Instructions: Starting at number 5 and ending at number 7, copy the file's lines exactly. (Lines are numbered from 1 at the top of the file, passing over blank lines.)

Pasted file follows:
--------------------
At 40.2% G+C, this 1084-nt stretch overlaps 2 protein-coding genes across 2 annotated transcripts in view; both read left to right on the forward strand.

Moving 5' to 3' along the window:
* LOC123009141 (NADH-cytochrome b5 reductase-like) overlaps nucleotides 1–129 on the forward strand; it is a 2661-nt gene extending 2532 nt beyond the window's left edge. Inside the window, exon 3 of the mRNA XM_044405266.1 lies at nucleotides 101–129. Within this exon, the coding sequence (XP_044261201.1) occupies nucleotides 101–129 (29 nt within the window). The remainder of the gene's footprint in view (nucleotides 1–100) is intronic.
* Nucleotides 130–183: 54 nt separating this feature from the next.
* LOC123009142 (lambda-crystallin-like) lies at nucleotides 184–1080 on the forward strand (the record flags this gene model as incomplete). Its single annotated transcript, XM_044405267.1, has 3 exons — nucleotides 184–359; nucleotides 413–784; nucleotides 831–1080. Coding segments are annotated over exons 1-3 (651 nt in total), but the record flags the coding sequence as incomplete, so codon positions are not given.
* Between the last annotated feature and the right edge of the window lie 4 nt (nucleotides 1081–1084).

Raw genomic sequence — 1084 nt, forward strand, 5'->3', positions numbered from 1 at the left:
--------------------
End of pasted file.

* LOC123009142 (lambda-crystallin-like) lies at nucleotides 184–1080 on the forward strand (the record flags this gene model as incomplete). Its single annotated transcript, XM_044405267.1, has 3 exons — nucleotides 184–359; nucleotides 413–784; nucleotides 831–1080. Coding segments are annotated over exons 1-3 (651 nt in total), but the record flags the coding sequence as incomplete, so codon positions are not given.
* Between the last annotated feature and the right edge of the window lie 4 nt (nucleotides 1081–1084).

Raw genomic sequence — 1084 nt, forward strand, 5'->3', positions numbered from 1 at the left: